Thursday, June 9, 2011

Interview with Joe Vigliotti

This week, on Novelwatch . . .

Author of Carnival Week, the second-place YA fiction category winner in the 2011 Royal Dragonfly Book Awards, as well as the heart-wrenching Return to the Shore, among others, Joe Vigliotti is this week’s A-plus author. To spice things up, the questions were switched around a bit, though the most popular ones have remained. . A dedicated artist and journalist as well, Joe certainly has quite the menagerie of talents.

Nicole: When did you start writing? Will it continue to be? What inspired you to begin writing?

Joe: I think that my first attempts at writing occurred in elementary school. I wanted to be like the people I admired: my mother and my grandparents, who were naturally artistic and creative; and Dr. Seuss. So I wanted to write children's books. But then I read what has become my favorite book after seeing the film "Gettysburg" and visiting the same battlefield. Michael Shaara's novel "The Killer Angels" on which the film "Gettysburg" was based, clearly illustrates Shaara's love of history, as well as his ability to write with such emotional sophistication- and that also furthered my desire to write, to do the same kind of thing.
Now, besides the inspiration I garnered from them, I understand in my own heart that this love of writing I have, this desire to seek beauty and understand things through my writing, is something God has implanted in me and has given me the ability to do. To write, to paint, to create, is to capture beauty in some form, and God is the source of all beauty.

N: Name your favorite book-to-movie adaptation. What is it about it you like?

J: My favorite would have to be Mr. Shaara's "Killer Angels" into Ron Maxwell's "Gettysburg". It is a powerful, unrivaled film, about one of the greatest tests our nation has ever been faced with. The Civil War was something that few people actually wanted -but it was something that northern and southern Americans were determined to see through to the end. They died for their dreams, for their beliefs, for their ideas, for their understanding of America -620,000 of them. The casualties from three day battle at Gettysburg stand at 51,112, making it the biggest, bloodiest battle ever fought on American soil. Maxwell captured the struggle brilliantly and movingly -especially the reluctance of the men who fought, for they were fighting their brothers, their families, their friends -and were dying and killing in droves for their beliefs.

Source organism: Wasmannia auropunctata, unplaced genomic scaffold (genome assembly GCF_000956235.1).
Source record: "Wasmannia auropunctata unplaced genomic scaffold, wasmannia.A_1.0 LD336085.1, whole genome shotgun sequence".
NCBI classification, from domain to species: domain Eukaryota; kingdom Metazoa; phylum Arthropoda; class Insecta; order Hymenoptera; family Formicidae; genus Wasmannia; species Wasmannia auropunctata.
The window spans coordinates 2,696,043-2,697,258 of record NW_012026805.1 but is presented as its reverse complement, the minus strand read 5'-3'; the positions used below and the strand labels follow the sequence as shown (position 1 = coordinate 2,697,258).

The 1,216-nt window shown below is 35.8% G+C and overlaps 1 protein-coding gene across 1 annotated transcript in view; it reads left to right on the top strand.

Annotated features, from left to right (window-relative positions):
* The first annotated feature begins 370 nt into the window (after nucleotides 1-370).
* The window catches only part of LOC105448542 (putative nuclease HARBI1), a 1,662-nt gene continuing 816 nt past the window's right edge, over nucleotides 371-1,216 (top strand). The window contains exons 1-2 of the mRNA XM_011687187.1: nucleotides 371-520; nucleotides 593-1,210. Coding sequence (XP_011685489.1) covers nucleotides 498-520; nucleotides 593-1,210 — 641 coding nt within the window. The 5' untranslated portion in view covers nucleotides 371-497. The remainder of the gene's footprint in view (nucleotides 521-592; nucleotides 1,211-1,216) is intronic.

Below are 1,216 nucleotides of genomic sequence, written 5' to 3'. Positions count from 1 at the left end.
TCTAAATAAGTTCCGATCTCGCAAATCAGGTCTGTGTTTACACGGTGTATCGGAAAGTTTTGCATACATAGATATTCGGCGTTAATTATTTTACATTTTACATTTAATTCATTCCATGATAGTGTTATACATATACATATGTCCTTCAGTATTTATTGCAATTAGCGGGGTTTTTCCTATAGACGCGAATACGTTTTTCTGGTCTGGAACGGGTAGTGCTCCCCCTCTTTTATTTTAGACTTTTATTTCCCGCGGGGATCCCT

Beyond the images and the music, which are all beautiful, Maxwell portrays a number of scenes that speak to the dichotomy of hesitance and animus that fueled both sides. One of them comes to mind now. On the second day of battle, as Confederate troops are pouring into position on their right to strike the Union left flank, General James Longstreet, commander of I Corps of the Army of Northern Virginia, rides with the army's commander, General Robert E. Lee. Lee and Longstreet recall the war with Mexico twenty years before, where the men they were now facing once stood shoulder to shoulder with them, against a common enemy. Longstreet, speaking now of the present, of the Union troops before them says, "Those boys in blue, they never quite seem the enemy." Lee acknowledges somberly, "I know."